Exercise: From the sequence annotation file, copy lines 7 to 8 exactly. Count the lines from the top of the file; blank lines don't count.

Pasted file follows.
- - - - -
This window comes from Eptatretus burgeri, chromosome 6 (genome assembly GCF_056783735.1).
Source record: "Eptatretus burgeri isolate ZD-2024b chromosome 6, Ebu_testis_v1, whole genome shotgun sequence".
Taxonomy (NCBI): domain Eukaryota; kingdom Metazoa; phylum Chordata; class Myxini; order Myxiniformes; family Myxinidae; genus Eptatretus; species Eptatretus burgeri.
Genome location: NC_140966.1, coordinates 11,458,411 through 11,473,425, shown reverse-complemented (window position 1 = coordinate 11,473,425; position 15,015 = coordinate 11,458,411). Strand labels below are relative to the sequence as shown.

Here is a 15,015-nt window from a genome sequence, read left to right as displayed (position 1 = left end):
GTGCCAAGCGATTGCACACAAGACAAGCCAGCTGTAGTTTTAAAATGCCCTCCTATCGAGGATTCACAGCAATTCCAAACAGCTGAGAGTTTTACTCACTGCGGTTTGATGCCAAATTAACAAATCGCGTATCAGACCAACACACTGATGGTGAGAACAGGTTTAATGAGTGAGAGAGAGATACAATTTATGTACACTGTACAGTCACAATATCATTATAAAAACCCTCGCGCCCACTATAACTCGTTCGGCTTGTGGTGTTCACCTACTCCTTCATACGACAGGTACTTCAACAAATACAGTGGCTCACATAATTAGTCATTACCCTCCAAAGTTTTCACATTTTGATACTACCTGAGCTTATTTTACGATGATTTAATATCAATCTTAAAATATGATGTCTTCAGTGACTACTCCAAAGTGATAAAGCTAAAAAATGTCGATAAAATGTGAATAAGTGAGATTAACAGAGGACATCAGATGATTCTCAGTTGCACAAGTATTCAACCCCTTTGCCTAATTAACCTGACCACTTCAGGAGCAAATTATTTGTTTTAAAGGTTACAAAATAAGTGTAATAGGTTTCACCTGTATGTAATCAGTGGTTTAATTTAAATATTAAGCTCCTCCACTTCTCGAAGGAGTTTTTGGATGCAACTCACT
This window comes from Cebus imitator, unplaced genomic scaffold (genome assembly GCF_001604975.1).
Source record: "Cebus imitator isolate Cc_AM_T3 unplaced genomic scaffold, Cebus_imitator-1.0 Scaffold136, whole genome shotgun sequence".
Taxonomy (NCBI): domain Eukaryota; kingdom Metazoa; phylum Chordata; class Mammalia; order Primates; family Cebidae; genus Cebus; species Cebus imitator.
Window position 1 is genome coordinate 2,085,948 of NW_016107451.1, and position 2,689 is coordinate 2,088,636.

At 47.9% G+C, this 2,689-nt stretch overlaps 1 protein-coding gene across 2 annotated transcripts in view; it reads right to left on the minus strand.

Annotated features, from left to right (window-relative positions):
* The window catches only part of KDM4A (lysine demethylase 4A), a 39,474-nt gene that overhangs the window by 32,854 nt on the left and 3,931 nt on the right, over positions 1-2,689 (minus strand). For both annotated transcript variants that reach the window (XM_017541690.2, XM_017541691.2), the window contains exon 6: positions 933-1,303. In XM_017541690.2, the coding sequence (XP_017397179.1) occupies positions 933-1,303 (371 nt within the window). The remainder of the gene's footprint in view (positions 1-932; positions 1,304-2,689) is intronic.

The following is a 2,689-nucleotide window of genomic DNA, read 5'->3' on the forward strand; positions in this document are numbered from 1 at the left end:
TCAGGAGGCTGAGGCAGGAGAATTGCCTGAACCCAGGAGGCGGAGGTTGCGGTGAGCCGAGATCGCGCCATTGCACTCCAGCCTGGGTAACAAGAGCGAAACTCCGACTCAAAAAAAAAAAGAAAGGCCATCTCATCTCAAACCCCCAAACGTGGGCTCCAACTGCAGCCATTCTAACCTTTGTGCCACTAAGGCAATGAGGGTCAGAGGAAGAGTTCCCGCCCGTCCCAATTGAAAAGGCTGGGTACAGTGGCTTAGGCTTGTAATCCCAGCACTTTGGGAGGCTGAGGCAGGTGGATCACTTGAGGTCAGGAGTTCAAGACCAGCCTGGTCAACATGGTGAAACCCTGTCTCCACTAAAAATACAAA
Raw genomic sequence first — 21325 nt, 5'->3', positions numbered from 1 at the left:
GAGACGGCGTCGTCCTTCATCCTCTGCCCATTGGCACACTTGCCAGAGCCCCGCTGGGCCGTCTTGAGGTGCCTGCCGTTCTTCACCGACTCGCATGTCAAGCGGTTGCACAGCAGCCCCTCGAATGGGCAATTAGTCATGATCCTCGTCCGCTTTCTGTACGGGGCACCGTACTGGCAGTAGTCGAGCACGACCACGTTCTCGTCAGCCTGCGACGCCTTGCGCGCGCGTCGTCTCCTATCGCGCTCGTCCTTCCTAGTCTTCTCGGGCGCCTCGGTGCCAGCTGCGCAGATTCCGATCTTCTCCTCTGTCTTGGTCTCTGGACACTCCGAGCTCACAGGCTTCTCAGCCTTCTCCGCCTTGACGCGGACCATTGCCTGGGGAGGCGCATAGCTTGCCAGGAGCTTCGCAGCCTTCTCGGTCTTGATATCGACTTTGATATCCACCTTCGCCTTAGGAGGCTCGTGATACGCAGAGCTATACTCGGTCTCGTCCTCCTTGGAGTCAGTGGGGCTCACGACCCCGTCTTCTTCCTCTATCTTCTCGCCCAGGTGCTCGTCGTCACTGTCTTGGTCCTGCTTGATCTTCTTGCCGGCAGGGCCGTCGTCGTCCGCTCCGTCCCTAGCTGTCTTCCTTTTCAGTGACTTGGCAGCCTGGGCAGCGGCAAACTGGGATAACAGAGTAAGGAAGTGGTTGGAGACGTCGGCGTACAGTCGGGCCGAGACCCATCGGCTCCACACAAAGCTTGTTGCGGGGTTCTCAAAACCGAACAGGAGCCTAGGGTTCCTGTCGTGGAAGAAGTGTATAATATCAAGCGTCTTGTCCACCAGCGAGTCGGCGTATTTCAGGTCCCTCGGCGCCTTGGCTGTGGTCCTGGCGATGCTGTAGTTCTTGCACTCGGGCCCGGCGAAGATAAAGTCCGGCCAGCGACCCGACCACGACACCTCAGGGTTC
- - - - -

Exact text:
This window comes from Cebus imitator, unplaced genomic scaffold (genome assembly GCF_001604975.1).
Source record: "Cebus imitator isolate Cc_AM_T3 unplaced genomic scaffold, Cebus_imitator-1.0 Scaffold136, whole genome shotgun sequence".